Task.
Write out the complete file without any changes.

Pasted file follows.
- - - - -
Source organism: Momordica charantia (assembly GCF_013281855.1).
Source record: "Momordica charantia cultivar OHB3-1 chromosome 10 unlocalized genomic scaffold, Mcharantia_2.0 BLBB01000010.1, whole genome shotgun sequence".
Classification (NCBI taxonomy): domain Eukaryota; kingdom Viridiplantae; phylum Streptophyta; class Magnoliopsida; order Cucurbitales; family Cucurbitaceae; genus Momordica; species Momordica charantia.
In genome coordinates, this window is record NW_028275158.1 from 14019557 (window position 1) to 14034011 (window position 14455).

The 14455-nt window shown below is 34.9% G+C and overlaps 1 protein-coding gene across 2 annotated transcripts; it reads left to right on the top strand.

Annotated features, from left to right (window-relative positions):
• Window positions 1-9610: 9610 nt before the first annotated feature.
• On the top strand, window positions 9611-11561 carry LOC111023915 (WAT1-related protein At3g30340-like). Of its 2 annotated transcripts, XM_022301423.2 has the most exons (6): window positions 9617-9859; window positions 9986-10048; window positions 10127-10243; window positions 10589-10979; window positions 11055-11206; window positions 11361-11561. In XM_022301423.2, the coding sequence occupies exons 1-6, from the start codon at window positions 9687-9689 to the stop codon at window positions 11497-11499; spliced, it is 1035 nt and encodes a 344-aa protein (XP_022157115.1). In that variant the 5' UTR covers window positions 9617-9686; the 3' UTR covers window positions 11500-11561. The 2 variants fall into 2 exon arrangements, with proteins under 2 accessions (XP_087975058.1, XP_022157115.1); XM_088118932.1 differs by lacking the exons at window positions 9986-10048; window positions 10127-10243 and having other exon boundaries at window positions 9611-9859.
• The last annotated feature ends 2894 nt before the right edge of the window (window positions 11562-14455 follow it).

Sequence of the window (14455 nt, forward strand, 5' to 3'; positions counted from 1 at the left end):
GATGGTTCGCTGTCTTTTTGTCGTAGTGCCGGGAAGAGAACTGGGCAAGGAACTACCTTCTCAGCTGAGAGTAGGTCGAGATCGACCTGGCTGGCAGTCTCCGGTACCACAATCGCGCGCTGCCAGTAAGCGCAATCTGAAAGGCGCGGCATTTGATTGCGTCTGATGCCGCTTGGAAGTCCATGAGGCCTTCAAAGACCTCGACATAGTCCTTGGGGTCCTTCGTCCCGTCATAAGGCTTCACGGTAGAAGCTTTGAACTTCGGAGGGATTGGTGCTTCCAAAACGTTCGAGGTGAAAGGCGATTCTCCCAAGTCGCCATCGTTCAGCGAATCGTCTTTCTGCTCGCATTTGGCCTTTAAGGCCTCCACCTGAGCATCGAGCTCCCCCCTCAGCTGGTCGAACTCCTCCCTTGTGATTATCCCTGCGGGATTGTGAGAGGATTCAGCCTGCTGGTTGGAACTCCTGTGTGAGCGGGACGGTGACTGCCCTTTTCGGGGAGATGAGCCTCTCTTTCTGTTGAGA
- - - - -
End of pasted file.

Source organism: Momordica charantia (assembly GCF_013281855.1).
Source record: "Momordica charantia cultivar OHB3-1 chromosome 10 unlocalized genomic scaffold, Mcharantia_2.0 BLBB01000010.1, whole genome shotgun sequence".
Classification (NCBI taxonomy): domain Eukaryota; kingdom Viridiplantae; phylum Streptophyta; class Magnoliopsida; order Cucurbitales; family Cucurbitaceae; genus Momordica; species Momordica charantia.
In genome coordinates, this window is record NW_028275158.1 from 14019557 (window position 1) to 14034011 (window position 14455).

The 14455-nt window shown below is 34.9% G+C and overlaps 1 protein-coding gene across 2 annotated transcripts; it reads left to right on the top strand.

Annotated features, from left to right (window-relative positions):
• Window positions 1-9610: 9610 nt before the first annotated feature.
• On the top strand, window positions 9611-11561 carry LOC111023915 (WAT1-related protein At3g30340-like). Of its 2 annotated transcripts, XM_022301423.2 has the most exons (6): window positions 9617-9859; window positions 9986-10048; window positions 10127-10243; window positions 10589-10979; window positions 11055-11206; window positions 11361-11561. In XM_022301423.2, the coding sequence occupies exons 1-6, from the start codon at window positions 9687-9689 to the stop codon at window positions 11497-11499; spliced, it is 1035 nt and encodes a 344-aa protein (XP_022157115.1). In that variant the 5' UTR covers window positions 9617-9686; the 3' UTR covers window positions 11500-11561. The 2 variants fall into 2 exon arrangements, with proteins under 2 accessions (XP_087975058.1, XP_022157115.1); XM_088118932.1 differs by lacking the exons at window positions 9986-10048; window positions 10127-10243 and having other exon boundaries at window positions 9611-9859.
• The last annotated feature ends 2894 nt before the right edge of the window (window positions 11562-14455 follow it).

Sequence of the window (14455 nt, forward strand, 5' to 3'; positions counted from 1 at the left end):
GATGGTTCGCTGTCTTTTTGTCGTAGTGCCGGGAAGAGAACTGGGCAAGGAACTACCTTCTCAGCTGAGAGTAGGTCGAGATCGACCTGGCTGGCAGTCTCCGGTACCACAATCGCGCGCTGCCAGTAAGCGCAATCTGAAAGGCGCGGCATTTGATTGCGTCTGATGCCGCTTGGAAGTCCATGAGGCCTTCAAAGACCTCGACATAGTCCTTGGGGTCCTTCGTCCCGTCATAAGGCTTCACGGTAGAAGCTTTGAACTTCGGAGGGATTGGTGCTTCCAAAACGTTCGAGGTGAAAGGCGATTCTCCCAAGTCGCCATCGTTCAGCGAATCGTCTTTCTGCTCGCATTTGGCCTTTAAGGCCTCCACCTGAGCATCGAGCTCCCCCCTCAGCTGGTCGAACTCCTCCCTTGTGATTATCCCTGCGGGATTGTGAGAGGATTCAGCCTGCTGGTTGGAACTCCTGTGTGAGCGGGACGGTGACTGCCCTTTTCGGGGAGATGAGCCTCTCTTTCTGTTGAGA